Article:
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Feasting at Pacific in La Perseverancia Marketplace
Alejandro Osses

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How to Eat Your Way Through 24 Perfect Hours in Bogotá

A one-day eating itinerary for the best of the Colombian capital

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Bogotá is a vast city of roughly 8 million inhabitants, but in reality it’s more like 20 towns (now called localidades) that were joined together by decree decades ago; most are still centered around a Spanish main square with a church left over from colonial times. Getting to know the whole city and its wide range of culinary offerings would probably take months, and even few Bogotanos claim to know it completely. But here’s an attempt to cover as much ground as possible in a single day of feasting, drinking, and wandering.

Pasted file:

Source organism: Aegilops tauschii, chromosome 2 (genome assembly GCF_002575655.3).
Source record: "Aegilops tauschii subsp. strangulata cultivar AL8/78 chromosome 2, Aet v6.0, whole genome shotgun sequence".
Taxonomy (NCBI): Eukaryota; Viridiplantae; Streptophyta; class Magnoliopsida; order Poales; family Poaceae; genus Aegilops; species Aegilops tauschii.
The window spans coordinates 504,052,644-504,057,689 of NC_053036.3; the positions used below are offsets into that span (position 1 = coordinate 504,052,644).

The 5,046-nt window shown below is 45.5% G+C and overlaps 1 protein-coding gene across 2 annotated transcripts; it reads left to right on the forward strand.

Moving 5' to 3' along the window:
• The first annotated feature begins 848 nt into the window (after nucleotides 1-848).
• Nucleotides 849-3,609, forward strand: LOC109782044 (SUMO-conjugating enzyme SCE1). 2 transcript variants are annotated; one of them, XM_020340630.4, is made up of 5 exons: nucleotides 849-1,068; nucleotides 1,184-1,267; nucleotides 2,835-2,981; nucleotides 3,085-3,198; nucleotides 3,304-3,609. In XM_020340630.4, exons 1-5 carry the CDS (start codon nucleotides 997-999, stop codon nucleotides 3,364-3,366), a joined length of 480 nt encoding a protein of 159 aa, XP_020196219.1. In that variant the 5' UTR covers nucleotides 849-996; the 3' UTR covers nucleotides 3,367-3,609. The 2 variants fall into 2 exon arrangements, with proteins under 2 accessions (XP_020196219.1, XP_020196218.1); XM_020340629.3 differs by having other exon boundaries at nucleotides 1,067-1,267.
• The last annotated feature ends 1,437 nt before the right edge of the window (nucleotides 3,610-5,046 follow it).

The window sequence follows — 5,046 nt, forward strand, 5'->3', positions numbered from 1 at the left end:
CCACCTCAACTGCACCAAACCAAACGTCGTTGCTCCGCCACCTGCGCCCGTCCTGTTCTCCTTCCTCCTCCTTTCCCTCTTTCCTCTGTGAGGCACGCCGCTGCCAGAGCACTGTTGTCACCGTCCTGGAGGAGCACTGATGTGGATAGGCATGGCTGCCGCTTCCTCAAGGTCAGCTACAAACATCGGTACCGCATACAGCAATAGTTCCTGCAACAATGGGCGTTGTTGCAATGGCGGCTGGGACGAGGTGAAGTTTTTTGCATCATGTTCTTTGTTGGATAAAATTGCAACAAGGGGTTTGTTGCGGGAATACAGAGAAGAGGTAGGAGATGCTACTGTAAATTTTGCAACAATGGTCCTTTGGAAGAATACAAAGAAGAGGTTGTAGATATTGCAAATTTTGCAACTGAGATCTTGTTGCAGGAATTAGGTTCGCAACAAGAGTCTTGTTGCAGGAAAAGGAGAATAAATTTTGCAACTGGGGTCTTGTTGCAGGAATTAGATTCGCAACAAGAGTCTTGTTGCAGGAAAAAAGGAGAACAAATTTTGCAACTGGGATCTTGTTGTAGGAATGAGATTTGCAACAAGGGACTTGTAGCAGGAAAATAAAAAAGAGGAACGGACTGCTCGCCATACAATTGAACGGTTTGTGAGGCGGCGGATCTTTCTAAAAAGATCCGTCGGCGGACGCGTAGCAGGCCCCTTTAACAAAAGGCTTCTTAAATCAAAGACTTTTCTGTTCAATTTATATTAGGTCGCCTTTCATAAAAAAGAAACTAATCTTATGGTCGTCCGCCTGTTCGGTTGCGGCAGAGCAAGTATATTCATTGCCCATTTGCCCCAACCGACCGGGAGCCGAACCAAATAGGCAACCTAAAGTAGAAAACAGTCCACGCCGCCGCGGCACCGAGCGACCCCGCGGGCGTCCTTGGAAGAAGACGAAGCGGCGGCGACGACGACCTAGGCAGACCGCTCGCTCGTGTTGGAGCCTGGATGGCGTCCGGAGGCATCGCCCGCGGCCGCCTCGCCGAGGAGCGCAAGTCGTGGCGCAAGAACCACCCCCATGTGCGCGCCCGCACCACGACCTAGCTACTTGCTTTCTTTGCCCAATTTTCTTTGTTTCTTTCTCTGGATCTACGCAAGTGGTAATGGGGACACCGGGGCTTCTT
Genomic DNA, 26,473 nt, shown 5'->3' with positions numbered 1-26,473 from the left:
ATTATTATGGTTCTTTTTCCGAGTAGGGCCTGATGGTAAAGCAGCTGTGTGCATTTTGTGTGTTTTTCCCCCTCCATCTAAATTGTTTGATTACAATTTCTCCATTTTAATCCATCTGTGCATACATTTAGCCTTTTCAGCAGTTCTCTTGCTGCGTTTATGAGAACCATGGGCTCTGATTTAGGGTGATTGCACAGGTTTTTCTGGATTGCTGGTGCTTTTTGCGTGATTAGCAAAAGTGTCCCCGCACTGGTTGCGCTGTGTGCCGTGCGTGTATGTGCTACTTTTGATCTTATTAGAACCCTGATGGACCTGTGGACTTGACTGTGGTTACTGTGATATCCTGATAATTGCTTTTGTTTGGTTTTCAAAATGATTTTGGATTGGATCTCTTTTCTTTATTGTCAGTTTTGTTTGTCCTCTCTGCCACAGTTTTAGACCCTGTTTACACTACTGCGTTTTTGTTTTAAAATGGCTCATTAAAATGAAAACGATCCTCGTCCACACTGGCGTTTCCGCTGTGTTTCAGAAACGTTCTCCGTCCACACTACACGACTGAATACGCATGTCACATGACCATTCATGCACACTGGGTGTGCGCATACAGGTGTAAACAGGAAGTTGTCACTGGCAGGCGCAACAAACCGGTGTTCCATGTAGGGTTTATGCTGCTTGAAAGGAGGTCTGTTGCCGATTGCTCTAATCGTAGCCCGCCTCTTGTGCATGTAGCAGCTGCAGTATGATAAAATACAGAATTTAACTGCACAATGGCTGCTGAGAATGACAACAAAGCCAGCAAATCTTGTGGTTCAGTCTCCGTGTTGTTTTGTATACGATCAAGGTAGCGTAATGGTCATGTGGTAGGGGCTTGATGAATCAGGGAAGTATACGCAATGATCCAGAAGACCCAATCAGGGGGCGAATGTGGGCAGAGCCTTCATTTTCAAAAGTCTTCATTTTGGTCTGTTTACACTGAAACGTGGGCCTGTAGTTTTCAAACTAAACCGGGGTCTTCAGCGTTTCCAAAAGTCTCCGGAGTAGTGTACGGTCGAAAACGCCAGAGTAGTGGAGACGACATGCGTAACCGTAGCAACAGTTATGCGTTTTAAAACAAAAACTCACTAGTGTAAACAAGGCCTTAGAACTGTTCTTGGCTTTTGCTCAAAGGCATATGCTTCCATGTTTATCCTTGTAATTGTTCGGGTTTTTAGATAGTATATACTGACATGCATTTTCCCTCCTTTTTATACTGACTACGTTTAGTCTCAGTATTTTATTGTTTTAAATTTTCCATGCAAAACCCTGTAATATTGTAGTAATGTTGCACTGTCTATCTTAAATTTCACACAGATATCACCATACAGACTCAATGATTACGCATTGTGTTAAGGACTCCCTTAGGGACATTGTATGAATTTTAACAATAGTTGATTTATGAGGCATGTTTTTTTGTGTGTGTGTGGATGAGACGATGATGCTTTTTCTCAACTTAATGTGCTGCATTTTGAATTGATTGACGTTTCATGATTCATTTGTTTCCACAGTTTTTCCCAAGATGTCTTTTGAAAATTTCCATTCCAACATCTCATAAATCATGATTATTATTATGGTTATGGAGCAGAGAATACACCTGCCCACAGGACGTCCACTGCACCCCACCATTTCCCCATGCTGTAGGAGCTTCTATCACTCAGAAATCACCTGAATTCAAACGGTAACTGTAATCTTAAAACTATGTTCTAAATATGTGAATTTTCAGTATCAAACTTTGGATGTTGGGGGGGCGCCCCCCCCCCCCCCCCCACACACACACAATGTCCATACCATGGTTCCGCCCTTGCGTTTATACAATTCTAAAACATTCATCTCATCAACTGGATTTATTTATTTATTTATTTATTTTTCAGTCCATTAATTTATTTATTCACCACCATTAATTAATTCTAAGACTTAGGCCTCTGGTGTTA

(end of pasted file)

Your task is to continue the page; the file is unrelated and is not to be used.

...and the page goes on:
This guide focuses on the northern half of the city, but it would be remiss not to at least mention the pork bones at Vamos Donde Rafa and the tamales at El Gordo in the respective southern localidades of Kennedy and Rafael Uribe Uribe. Bring your appetite: Colombian meals can be starchy (read: filling), so pace accordingly.

Let’s begin in the heart of the city:

9 a.m. Breakfast at Doña Blanca